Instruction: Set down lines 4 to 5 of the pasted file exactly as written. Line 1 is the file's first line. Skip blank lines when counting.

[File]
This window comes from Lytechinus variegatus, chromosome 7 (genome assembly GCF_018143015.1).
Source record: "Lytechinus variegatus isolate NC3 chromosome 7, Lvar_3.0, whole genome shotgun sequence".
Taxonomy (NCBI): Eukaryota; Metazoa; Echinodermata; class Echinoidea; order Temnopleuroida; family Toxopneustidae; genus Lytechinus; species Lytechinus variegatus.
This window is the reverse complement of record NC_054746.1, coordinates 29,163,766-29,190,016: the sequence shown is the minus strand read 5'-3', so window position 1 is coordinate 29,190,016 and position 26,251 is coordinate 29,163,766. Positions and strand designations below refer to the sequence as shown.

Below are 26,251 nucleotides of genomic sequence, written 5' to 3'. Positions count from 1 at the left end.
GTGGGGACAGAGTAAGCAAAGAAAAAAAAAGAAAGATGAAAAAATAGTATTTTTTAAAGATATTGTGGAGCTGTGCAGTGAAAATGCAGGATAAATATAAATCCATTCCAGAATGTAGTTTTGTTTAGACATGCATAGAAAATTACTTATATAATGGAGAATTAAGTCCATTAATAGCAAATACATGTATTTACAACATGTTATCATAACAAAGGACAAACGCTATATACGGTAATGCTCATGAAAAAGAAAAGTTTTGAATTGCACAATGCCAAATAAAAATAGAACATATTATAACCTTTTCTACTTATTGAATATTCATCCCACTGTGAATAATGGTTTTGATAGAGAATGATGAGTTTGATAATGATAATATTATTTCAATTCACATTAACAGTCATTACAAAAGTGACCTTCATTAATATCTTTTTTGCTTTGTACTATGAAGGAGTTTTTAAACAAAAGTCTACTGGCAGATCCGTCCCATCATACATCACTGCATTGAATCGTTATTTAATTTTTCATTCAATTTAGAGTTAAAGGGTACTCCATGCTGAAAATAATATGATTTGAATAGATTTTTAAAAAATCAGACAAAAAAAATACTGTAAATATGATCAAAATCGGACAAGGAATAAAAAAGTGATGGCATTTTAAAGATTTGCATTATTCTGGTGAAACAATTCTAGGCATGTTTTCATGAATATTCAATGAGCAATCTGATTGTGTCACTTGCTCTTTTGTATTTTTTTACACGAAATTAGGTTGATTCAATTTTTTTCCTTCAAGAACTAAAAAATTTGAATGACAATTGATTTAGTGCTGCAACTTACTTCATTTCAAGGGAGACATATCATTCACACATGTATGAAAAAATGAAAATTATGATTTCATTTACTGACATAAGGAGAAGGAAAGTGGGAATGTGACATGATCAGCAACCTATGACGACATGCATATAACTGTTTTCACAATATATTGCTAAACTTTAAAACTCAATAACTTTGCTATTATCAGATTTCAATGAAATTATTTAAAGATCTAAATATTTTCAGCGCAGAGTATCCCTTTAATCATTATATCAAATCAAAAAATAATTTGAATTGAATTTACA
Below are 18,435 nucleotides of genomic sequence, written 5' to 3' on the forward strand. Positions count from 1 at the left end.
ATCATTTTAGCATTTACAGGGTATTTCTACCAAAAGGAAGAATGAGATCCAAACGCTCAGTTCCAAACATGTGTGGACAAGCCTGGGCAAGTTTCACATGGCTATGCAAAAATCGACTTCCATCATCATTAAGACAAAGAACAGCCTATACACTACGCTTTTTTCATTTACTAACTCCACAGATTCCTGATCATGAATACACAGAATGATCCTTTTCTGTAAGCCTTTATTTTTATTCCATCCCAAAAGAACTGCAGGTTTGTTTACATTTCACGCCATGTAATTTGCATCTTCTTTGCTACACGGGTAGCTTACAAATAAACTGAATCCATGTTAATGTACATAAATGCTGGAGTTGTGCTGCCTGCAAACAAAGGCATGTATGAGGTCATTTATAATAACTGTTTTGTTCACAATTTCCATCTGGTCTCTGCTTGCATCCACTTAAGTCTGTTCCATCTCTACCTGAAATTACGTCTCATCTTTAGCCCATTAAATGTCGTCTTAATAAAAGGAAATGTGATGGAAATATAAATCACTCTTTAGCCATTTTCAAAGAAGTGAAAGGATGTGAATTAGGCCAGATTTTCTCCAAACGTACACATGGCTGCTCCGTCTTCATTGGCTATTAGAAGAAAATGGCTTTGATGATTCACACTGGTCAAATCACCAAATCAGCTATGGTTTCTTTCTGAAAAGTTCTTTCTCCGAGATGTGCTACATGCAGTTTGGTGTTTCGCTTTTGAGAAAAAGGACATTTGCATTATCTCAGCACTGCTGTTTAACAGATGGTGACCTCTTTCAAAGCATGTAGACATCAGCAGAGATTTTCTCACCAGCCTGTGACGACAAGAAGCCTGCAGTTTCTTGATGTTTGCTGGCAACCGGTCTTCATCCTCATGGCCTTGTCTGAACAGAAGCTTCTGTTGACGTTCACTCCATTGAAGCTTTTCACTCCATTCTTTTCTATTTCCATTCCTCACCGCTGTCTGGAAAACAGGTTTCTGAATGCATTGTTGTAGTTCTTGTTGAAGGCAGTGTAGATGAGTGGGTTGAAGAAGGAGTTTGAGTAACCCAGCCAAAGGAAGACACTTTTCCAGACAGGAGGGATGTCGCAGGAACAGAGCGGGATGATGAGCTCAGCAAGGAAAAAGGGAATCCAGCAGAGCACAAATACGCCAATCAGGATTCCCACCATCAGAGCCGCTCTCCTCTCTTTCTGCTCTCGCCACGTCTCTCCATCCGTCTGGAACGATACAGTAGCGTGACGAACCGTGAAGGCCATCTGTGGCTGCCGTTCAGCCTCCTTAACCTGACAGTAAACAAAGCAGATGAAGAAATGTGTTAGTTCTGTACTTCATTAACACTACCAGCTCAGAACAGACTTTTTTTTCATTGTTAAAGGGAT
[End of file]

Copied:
This window is the reverse complement of record NC_054746.1, coordinates 29,163,766-29,190,016: the sequence shown is the minus strand read 5'-3', so window position 1 is coordinate 29,190,016 and position 26,251 is coordinate 29,163,766. Positions and strand designations below refer to the sequence as shown.

Below are 26,251 nucleotides of genomic sequence, written 5' to 3'. Positions count from 1 at the left end.